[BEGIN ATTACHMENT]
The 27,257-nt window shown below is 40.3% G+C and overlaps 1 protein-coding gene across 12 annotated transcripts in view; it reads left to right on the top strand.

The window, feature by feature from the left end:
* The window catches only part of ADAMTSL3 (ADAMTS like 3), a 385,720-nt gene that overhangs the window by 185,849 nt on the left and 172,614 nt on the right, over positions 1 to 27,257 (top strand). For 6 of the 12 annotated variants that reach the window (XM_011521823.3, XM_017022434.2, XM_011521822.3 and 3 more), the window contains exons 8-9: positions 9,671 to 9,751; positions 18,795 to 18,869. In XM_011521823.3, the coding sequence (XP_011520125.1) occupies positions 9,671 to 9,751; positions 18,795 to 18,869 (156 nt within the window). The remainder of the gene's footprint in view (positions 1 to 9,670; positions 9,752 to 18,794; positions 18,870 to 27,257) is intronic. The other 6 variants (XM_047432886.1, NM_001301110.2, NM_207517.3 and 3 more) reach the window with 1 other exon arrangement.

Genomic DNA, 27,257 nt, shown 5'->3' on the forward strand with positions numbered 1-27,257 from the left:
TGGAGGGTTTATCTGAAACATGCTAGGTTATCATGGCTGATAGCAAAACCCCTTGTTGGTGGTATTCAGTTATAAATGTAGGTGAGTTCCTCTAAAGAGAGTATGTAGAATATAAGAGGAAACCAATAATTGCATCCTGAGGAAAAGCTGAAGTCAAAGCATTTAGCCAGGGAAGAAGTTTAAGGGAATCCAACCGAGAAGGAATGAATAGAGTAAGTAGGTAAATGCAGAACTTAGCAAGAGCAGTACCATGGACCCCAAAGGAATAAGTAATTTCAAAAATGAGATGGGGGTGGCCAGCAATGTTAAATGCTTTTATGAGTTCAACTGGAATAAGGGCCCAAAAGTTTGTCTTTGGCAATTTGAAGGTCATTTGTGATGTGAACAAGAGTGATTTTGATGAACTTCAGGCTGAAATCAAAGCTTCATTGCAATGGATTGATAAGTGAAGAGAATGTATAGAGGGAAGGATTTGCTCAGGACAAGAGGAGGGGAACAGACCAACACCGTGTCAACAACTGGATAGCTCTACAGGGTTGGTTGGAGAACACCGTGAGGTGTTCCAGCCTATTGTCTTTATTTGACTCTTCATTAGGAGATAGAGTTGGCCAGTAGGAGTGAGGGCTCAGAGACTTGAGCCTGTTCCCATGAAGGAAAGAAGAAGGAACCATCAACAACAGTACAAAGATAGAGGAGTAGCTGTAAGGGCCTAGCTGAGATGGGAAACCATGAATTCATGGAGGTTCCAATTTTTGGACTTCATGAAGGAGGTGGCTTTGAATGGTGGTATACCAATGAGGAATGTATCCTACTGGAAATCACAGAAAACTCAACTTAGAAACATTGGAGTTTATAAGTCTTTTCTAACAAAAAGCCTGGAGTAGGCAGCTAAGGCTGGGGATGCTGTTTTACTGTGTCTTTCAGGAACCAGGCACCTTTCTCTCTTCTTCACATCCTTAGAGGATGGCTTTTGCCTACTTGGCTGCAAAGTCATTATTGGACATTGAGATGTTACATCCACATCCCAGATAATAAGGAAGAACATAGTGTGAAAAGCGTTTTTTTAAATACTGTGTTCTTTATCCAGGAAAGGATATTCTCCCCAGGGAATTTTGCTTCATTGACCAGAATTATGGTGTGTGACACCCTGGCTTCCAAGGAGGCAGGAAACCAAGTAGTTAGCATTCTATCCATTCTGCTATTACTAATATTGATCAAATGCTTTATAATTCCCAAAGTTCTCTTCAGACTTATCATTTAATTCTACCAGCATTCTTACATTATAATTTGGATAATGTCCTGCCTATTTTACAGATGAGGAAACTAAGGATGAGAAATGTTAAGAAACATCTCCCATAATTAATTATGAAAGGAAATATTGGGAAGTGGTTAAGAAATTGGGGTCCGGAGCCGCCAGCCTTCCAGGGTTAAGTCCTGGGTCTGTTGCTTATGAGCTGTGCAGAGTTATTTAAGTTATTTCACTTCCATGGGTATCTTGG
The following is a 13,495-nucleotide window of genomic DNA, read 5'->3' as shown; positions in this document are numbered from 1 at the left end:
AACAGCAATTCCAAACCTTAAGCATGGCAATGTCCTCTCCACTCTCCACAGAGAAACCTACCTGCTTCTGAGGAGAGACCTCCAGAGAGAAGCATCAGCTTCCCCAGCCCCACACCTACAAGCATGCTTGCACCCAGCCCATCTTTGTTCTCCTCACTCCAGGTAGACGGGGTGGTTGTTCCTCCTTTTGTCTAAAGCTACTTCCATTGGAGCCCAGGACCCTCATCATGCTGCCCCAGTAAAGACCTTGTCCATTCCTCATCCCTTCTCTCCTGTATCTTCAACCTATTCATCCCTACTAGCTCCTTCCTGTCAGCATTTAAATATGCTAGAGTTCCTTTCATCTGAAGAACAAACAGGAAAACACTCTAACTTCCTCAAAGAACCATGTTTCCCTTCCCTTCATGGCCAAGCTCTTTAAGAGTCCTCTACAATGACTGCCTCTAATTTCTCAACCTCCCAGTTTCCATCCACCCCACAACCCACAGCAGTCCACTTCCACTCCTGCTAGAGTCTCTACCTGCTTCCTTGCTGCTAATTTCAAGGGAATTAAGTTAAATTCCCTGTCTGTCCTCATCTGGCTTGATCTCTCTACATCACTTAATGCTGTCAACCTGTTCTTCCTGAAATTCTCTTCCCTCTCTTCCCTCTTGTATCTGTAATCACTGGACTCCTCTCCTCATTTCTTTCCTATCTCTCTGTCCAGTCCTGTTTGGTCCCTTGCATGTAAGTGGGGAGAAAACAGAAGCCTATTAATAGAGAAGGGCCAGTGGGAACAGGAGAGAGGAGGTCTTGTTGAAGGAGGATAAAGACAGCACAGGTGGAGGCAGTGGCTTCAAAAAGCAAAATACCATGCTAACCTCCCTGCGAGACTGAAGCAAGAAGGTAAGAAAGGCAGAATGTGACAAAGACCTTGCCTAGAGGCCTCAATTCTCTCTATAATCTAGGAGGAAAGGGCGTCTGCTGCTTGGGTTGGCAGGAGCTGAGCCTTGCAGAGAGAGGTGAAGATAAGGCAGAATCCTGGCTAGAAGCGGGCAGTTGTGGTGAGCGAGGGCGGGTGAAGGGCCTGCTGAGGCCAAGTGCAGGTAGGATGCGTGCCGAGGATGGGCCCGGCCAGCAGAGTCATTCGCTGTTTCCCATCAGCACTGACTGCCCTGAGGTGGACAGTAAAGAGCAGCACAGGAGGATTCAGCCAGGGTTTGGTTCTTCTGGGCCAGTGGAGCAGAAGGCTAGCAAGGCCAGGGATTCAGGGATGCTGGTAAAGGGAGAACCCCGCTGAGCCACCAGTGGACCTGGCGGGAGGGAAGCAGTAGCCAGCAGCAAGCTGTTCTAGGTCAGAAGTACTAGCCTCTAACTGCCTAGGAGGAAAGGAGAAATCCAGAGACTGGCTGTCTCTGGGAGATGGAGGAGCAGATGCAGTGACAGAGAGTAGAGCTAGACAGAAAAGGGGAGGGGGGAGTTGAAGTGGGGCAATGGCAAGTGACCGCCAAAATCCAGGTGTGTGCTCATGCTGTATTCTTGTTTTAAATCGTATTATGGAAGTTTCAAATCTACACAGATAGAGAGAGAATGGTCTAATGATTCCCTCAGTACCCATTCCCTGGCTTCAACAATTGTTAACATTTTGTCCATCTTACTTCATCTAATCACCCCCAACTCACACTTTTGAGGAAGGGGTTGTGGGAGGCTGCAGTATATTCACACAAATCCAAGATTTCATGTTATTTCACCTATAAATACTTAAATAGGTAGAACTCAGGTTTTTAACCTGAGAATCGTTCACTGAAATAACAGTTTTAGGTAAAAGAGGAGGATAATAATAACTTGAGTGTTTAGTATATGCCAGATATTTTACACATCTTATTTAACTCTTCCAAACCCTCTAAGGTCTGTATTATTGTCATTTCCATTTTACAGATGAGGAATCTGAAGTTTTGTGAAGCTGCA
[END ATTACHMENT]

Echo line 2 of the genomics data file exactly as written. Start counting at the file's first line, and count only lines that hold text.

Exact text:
The window, feature by feature from the left end: